Another wrinkle was added in the sixteenth century when Pope Gregory devised a new calendar, which was unevenly adopted. The Eastern Orthodox and some Protestants retained the Julian calendar, which meant they celebrated Christmas 13 days later than their Gregorian counterparts. Most—but not all—of the Christian world now agrees on the Gregorian calendar and the December 25 date.

The pagan origins of the Christmas date, as well as pagan origins for many Christmas customs (gift-giving and merrymaking from Roman Saturnalia; greenery, lights, and charity from the Roman New Year; Yule logs and various foods from Teutonic feasts), have always fueled arguments against the holiday. "It's just paganism wrapped with a Christian bow," naysayers argue. But while kowtowing to worldliness must always be a concern for Christians, the church has generally viewed efforts to reshape culture—including holidays—positively. As a theologian asserted in 320, "We hold this day holy, not like the pagans because of the birth of the sun, but because of him who made it."

SOURCE http://www.christianitytoday.com/history/n...2000/dec08.html

Share this post


Link to post
Share on other sites
jesspy
Christmas in July - that would probably be closer to the actual time of Jesus' birth. Christmas itself is something I try to avoid, considering it's pagan roots. I do love carols though, and will never miss an opportunity to sing :whistle:

My mum always told us it was a celebration of Christ crossed with a big end of year party when we were young. She found it hard trying to explain all the different ideas of Xmas and the different meanings it had

Share this post


Link to post
Share on other sites
 
sede-x-teh-bomb
I agree with the Bishop that the dates don't matter as much. To some people it matters a whole lot, especially those who try to link Christianity with various forms of sun worship.

yes i am one of "those people"

maybe if you could tell me how you disregard the similarities that dozens of religions and beliefs have which were made hundreds of years before christianity ... identical similarities.. down to the three kings, virgin birth.. resurrection turning items in to many items of the same.. turning water to wine etc so on and so forth..

i know its off topic so maybe even by private message... im just really really interested how you disregard these identical traits

one could be easily forgiven to think that *gasp* christianity was just another crazy cult born of astrological superstition.

Share this post


Link to post
Share on other sites
Llucid
yes i am one of "those people"

maybe if you could tell me how you disregard the similarities that dozens of religions and beliefs have which were made hundreds of years before christianity ... identical similarities.. down to the three kings, virgin birth.. resurrection turning items in to many items of the same.. turning water to wine etc so on and so forth..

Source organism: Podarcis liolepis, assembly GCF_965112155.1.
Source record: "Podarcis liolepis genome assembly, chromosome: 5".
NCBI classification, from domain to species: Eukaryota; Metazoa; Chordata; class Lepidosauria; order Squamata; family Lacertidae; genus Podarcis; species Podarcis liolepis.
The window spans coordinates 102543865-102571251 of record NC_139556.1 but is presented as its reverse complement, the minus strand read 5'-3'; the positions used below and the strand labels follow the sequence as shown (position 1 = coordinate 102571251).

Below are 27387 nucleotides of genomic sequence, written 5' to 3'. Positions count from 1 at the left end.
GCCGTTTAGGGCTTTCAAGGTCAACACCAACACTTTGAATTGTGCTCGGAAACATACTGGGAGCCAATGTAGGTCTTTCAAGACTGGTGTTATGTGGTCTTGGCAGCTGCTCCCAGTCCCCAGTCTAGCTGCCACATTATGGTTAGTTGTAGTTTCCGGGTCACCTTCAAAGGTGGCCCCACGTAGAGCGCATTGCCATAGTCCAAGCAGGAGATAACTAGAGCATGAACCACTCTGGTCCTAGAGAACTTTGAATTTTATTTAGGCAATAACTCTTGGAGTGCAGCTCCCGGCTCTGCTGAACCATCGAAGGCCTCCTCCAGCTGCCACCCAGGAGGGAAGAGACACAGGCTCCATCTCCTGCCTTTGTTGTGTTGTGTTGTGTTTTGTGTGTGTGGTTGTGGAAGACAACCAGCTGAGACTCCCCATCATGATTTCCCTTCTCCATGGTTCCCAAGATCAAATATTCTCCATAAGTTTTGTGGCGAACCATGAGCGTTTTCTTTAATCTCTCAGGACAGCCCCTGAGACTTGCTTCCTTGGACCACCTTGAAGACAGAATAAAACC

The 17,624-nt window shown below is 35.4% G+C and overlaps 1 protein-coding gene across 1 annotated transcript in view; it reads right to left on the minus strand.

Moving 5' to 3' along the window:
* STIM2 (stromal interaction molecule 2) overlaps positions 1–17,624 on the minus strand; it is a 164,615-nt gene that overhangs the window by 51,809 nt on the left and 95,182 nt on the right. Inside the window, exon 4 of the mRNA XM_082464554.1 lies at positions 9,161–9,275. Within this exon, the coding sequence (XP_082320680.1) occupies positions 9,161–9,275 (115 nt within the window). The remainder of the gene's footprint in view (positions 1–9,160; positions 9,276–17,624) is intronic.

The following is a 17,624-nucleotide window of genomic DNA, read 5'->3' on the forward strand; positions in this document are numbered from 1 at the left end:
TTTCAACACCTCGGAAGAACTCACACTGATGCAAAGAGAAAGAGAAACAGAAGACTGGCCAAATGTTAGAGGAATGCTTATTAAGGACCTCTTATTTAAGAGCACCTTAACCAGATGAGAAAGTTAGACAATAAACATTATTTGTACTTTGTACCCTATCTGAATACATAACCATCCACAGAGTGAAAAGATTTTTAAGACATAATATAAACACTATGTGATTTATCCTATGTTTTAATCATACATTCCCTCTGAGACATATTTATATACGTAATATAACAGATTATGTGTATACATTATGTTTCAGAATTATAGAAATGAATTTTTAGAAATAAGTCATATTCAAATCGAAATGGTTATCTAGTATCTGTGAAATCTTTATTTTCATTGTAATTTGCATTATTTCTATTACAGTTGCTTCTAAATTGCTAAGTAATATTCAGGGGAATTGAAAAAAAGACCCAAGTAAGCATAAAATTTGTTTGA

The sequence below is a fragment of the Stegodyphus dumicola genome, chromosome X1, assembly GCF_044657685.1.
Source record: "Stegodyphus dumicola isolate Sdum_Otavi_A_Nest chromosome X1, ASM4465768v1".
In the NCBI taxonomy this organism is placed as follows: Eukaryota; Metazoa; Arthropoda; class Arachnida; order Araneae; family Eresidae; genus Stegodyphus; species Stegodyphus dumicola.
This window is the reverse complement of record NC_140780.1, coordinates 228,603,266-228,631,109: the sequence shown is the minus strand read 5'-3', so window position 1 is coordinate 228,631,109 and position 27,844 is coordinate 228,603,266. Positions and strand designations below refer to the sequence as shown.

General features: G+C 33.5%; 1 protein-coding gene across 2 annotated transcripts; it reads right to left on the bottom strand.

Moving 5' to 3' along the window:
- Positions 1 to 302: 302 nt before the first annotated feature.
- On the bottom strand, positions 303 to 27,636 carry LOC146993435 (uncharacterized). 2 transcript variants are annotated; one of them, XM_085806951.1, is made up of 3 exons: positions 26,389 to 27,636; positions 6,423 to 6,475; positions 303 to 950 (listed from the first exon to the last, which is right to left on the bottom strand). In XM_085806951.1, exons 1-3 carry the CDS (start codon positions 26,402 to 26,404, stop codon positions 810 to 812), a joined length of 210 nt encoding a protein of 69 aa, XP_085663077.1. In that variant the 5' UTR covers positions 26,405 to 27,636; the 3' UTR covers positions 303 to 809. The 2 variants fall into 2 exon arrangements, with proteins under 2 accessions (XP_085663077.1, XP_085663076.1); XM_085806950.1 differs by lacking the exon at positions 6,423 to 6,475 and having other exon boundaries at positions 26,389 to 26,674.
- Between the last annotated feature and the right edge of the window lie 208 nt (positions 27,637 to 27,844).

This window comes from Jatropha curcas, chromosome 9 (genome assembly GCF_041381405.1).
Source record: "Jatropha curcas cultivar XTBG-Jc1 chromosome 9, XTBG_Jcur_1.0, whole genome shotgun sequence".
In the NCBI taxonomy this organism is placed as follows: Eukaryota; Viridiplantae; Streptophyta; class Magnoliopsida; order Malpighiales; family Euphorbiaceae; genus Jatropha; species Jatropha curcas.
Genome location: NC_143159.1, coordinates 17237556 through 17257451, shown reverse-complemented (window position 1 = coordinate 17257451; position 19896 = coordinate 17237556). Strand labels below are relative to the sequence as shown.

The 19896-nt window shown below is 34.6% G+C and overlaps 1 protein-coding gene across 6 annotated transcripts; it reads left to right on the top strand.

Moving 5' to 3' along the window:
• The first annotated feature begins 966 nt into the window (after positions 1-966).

i know its off topic so maybe even by private message... im just really really interested how you disregard these identical traits

one could be easily forgiven to think that *gasp* christianity was just another crazy cult born of astrological superstition.

out of respect to the thread I started a new topic on this issue.

Share this post


Link to post
Share on other sites
Moondoggy

There two events that had celestial meaning to the persians. One that happened involved a conjuction that occured in Leo (the king constellation) along with Jupiter and Regulus both (King star and King Planet). Sept 11th 3 B.C. was the first occurance and many think that this is the event that got the Magi's attention.Possibly the correct date of the birth of Jesus.

Share this post


Link to post
Share on other sites
TheEssenceofExcellence

Christmas is Sept. 27 This year. THE REAL CHRISTMAS, that is.

All the information from the Gospels as to the time frame of Jesus's birth puts it some time during the Feast of Booths/Tabernacles and as one wise Christian pointed out the scriptures say the Jesus is coming to "Tabernacle" with us. Also of intrest, which makes sense once you know the actual time of Jesus's birth, is that in the O.T. when describing the Messianic Age (that'll be when Jesus returns) it states that ALL the peoples of the Earth will HAVE to participate in the Feast of Tabernacles........and once you understand that that is Jesus birth date, the real Christmas, it makes sense.

Share this post


Link to post
Share on other sites
Something Like Laughter
I thought it was January 6th ? 'little Christmas' I'm Ukrainian too. My gran celebrated both.

some place his birth , if he existed , in June/July and some in the fall , sept or november. december 25th wasn't chosen until the 3rd or 4 th century.

My grandma said it was the 7th, so right there shows the discrepancy of dates. Who knows when he was born? Scientists said that it would have been too cold in December for him to be born in a barn. I don't think they really have a clue to his real birthdate which really throws a wrench in the whole histroy.

Lt_Ripley, your grandmother is Catholic. Glorybebe, your grandmother is or was Orthodox. They operate on separate liturgical calendars. January 6 is Epiphany on the Gregorian calendar, which Catholics use. January 7 on the Gregorian calendar corresponds to December 25 on the Julian calendar, which Orthodox in Eastern Europe are still using for liturgical purposes.

Share this post


Link to post
Share on other sites
hnnjsn

i thought the germans invented christmas: Kris kringle, rudolph, blitzen, doner, comet i thought this is german. I didnt know it had pagan ties. Anyway it is funny you brought this up why is thanksgiving allways on a thursday.

Edited by hnnjsn

Share this post


Link to post
Share on other sites
jesspy

the whole thing is a very interesting subject. i should look into it more

Share this post


Link to post
Share on other sites

Create an account or sign in to comment

You need to be a member in order to leave a comment

Create an account

Sign up for a new account in our community. It's easy!

Register a new account

Sign in

Already have an account? Sign in here.

Sign In Now

  • Recently Browsing   0 members

    No registered users viewing this page.